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Authors: Todd Moss

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The Golden Hour

BOOK: The Golden Hour
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Copyright © 2014 by Todd Moss

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Library of Congress Cataloging-in-Publication Data

Moss, Todd.

The golden hour / Todd Moss.

p. cm.

ISBN 978-0-698-15192-5

1. Conflict management—Africa, West—Fiction. 2. Africa, West—Politics and government—Fiction. 3. Mali—Politics and government—Fiction. I. Title.

PS3613.O785G65 2014 2013039117

813'.6—dc23

This is a work of fiction. Names, characters, places, and incidents either are the product of the author’s imagination or are used fictitiously, and any resemblance to actual persons, living or dead, businesses, companies, events, or locales is entirely coincidental.

Version_1

AUTHOR’S NOTE

The Golden Hour
draws on my real-life experiences, but what follows is entirely a work of fiction. The golden hour principle of rapid intervention in trauma cases is a concept from emergency medicine that I learned when working as an EMT and ambulance driver in Boston. I am unaware of any published academic study so far that has discovered such a time pattern in politics, but there is a growing quantitative literature on drivers of conflict.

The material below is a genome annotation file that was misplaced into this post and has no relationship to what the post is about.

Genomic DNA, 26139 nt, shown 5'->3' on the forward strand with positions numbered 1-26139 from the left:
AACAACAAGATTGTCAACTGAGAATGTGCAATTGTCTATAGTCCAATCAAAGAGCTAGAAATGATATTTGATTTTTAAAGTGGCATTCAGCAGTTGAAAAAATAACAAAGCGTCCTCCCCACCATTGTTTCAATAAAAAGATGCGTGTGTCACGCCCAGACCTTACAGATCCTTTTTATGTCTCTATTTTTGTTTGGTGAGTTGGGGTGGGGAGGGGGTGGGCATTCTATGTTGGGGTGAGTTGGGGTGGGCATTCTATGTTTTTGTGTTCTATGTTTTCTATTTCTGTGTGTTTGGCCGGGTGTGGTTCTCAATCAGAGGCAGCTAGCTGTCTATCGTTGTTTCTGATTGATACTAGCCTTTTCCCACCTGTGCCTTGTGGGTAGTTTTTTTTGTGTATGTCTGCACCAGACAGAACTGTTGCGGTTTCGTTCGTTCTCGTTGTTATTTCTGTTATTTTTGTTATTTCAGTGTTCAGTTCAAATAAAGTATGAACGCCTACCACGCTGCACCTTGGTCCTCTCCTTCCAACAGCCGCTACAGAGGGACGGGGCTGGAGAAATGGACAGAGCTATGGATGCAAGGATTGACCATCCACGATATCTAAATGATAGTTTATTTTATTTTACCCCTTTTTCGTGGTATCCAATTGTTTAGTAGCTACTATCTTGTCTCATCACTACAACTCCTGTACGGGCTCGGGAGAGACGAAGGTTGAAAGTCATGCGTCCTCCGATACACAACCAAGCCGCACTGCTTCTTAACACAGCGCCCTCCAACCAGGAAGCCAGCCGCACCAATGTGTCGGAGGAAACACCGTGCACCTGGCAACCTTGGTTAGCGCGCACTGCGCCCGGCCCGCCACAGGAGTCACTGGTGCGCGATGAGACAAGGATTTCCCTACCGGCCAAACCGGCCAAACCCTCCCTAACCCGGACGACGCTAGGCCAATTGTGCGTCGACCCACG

In the story that follows, any resemblances to actual people or events are coincidental. Timbuktu is real.

 

A NOTE ON TIME

Mali and Great Britain are both on Greenwich Mean Time (GMT), but Mali does not follow daylight savings time. Thus, in
The Golden Hour
Mali is four hours ahead of U.S. Eastern Standard Time while Britain is five hours ahead. Germany is six hours
ahead.

CONTENTS

TITLE PAGE

COPYRIGHT

AUTHOR’S NOTE

MAP

EPIGRAPH

PROLOGUE

PART ONE | MONDAY

Chapter 1

Chapter 2

Chapter 3

Chapter 4

Chapter 5

Chapter 6

Chapter 7

Chapter 8

Chapter 9

Chapter 10

Chapter 11

Chapter 12

Chapter 13

Chapter 14

Chapter 15

Chapter 16

Chapter 17

Chapter 18

Chapter 19

PART TWO | TUESDAY–WEDNESDAY

Chapter 20

Chapter 21

Chapter 22

Chapter 23

Chapter 24

Chapter 25

Chapter 26

Chapter 27

Chapter 28

Chapter 29

Chapter 30

Chapter 31

Chapter 32

Chapter 33

Chapter 34

Chapter 35

Chapter 36

Chapter 37

Chapter 38

Chapter 39

Chapter 40

Chapter 41

Chapter 42

Chapter 43

Chapter 44

Chapter 45

Chapter 46

Chapter 47

PART THREE | THURSDAY

Chapter 48

Chapter 49

Chapter 50

Chapter 51

Chapter 52

Chapter 53

Chapter 54

Chapter 55

Chapter 56

Chapter 57